Ed Sabol Enshrinement speech

Pro Football Hall of Fame Field at Fawcett Stadium
August 6, 2011


Steve Sabol (Presenter):
Let me tell you about my dad. He was a loving father. He was generous boss. He was a leader. He was a dreamer. But most of all, he was the funniest man I've ever known.

He had a brief career on Broadway. He was with the Ritz Brothers who were sort of the K-Mart version of the Marx Brothers and he loved to perform. My sister and I always used to say that dad was two Stooges short of a good routine. Our family vacations were like Hollywood movies and my dad was always the star.

He was a great athlete. As a high school swimmer, he held the world's record for the 100-meter free style when he was at Blair Academy. You know there are some fathers that become sort of like the second coach and they drive their kids. But my dad always felt that sports should be fun and that's the way he treated my participation.

He served in World War II under General Patton. When he returned, he got a job with my grandfather as an overcoat salesman and he hated it. Thomas Jefferson said "every man's work is always a portrait of himself." Well my mother wanted to have a portrait of my father but dad didn't want to be in a business suit. My dad wanted to be a matador (Steve holds up a painting of Ed in matador dressing).

He was a showman at heart and his hobby was movies. Home movies at the time but you could see that that's what he really wanted to do. I don't remember my father having a head in those days. It was just these arms and this metal camera on top of his shoulders. My first pony ride; my first haircut; my first football game my dad filmed. My grandfather got to the point where he was going to retire. My dad decided, now he wanted to create a business, and what better business did he know than making movies. So he decided to make his hobby his profession.

When we did the '62 Championship Game, we needed a big name to host the show. The biggest name in the NFL was Frank Gifford. But when Frank showed up to the stadium, he didn't have a jacket and it was cold. So dad took his overcoat and gave it to Frank.

As a boss, he believed in us. So we believed in ourselves.

Dad always used to tell our cameramen "Don't worry about failure. Don't worry about taking a risk." He'd always say, "You can't soar like an eagle and crap like a canary."

He had it all. He did it all, and loved it all. When dad was inducted into the Hall of Fame, he called me and he said, "Send me a producer. I've got one more film left in me."

And so, here it is, the last film directed by Ed Sabol.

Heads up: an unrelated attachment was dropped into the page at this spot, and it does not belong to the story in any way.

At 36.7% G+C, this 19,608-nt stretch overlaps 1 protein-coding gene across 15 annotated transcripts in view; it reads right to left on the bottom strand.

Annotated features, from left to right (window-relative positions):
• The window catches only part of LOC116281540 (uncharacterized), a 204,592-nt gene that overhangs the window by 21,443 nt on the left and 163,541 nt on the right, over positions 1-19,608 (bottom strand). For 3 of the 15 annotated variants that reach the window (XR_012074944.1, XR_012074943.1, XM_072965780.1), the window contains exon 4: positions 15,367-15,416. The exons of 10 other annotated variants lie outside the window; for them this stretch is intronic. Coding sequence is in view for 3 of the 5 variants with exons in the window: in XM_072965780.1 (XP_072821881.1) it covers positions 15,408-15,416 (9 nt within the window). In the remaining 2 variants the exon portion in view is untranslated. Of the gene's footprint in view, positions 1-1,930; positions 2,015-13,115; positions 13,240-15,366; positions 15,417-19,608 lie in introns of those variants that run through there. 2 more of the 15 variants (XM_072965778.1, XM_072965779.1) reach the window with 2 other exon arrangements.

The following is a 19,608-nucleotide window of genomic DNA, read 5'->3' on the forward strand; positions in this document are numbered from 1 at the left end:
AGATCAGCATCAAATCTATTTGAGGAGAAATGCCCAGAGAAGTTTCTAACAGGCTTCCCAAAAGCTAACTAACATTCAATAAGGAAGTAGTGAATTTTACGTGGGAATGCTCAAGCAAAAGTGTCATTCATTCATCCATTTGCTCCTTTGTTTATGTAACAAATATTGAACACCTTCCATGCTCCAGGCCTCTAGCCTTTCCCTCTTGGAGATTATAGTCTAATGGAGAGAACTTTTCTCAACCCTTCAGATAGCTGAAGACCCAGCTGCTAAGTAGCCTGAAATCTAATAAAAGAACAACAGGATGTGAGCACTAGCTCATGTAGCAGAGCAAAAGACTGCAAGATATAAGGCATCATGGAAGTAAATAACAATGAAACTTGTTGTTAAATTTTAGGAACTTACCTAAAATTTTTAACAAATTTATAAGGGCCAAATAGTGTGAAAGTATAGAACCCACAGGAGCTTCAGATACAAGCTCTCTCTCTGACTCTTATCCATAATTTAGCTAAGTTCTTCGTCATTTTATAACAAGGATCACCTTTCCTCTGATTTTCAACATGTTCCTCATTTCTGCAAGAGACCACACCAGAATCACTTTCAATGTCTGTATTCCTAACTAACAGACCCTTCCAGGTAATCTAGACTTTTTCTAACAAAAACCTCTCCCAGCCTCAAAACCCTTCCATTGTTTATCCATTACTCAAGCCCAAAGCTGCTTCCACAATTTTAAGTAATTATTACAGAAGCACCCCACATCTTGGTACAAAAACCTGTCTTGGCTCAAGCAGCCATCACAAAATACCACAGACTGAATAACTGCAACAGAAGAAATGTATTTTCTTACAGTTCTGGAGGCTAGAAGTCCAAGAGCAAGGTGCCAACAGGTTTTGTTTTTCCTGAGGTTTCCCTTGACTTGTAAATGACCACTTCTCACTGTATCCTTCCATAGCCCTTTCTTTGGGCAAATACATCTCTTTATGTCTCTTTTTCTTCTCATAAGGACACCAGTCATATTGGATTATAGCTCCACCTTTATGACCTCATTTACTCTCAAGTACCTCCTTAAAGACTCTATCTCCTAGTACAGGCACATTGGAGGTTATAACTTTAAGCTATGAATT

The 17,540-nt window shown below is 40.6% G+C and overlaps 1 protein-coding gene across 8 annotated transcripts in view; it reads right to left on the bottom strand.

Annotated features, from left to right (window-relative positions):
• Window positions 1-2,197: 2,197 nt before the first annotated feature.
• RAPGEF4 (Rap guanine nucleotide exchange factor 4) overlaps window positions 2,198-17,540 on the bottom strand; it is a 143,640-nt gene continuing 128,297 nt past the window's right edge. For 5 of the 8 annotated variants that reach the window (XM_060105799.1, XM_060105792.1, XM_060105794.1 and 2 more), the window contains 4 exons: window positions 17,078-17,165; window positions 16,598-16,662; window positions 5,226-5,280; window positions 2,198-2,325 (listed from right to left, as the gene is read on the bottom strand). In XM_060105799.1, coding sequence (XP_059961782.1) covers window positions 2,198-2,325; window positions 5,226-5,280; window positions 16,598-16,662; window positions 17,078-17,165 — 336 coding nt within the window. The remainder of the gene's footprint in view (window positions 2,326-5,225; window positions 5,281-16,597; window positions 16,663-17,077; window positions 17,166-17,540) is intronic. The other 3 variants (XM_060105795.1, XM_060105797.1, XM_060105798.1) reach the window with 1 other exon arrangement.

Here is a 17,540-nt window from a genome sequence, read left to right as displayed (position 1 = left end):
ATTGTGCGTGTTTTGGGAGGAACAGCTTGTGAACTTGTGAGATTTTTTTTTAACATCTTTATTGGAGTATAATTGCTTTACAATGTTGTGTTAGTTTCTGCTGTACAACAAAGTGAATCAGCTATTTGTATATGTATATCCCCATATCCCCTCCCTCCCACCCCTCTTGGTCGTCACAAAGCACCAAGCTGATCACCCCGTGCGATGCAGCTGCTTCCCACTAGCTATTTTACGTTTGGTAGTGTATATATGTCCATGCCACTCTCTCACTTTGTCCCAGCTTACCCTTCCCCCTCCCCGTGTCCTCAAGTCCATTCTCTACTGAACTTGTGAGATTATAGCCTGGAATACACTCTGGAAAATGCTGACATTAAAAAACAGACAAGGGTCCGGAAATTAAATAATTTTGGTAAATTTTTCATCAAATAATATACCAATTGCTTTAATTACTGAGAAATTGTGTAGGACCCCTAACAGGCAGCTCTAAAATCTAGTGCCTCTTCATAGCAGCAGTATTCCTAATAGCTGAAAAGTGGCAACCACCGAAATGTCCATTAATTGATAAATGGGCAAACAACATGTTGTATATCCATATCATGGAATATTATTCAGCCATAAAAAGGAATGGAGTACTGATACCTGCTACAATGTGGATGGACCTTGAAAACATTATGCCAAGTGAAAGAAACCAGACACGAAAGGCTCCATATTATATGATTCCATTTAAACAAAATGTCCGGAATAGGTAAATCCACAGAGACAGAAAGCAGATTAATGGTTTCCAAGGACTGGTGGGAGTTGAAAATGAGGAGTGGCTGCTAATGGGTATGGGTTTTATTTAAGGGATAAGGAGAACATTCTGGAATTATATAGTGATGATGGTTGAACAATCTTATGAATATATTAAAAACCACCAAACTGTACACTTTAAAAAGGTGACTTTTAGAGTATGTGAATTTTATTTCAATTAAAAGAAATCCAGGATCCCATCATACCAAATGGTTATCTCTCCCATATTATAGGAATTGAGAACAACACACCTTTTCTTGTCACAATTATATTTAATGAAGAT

Ed Sabol:
George Halas once called NFL Films the "keepers of the flame." Our passion for preserving football history was ignited 50 years ago. It all began with a vision and legendary voice.

(Vince) Lombardi, a certain magic still lingers in the very name. It speaks of duals in the snow and cold November night.

The autumn wind is a raider, pillaging just for fun, he'll knock you round and upside down and laugh when he's conquered and won.

They are the Dallas Cowboys, America's team.

Ed Sabol:
As football became America's game, we looked for new ways to show it. A grown man's love of a little boy's game, that's what inspires those who play football and it inspired us.

Football has a scope as rich and diverse as America itself. It's a game played with the exuberance of youth. It's a game played with a warrior's heart.

Ed Sabol:
In the NFL the torch like a perfect spiral is passed from one generation to the next. It's the same way at NFL Films, we're the "keepers of football's eternal flame." Make sure that the spirit of the game burns bright forever.

Steve Sabol:
Ladies and gentlemen, I present my dad…Ed Sabol


Ed Sabol:
I dreamed a dream, the impossible dream. I dreamed the impossible dream, and I'm living it right this minute. I said that twice because at my age, you know, your memory starts to go a little bit. In case I forgot it, I would have a backup. Now if you can figure that out, you're pretty smart.

I have been to many of these events in the past, usually shooting a camera and the Enshrinees would usually come up and most of them would say pretty much the same thing. They would congratulate their pro coach, their college coach, their high school coach, their grammar school coach, and even sometimes their 80 pound coach.

But I didn't have the luxury of the advice for all of those wonderful coaches, but I do have some fans. And those fans are all you people sitting out there in those seats.

But of course this honor tonight really goes to NFL Films. I just happen to be accepting all the accolades and all of the other things that go with it. But it has been really exceptional.

I just want to say one thing, I've been very, very happy and very proud to have been your boss for all these years. You're a great bunch of people dedicated and loyal and hardworking, and you're the reason I'm sitting up here.

So as we get to the end of this, I just want to say thank you, which really doesn't mean much when I say thank you. It's not adequate. Al Jolson, who is an old time entertainer way before your time, when he finished his act he used to say, "Folks, you ain't seen nothing yet."

So I'm just going to say, thank you, God bless you, good luck and thank you again.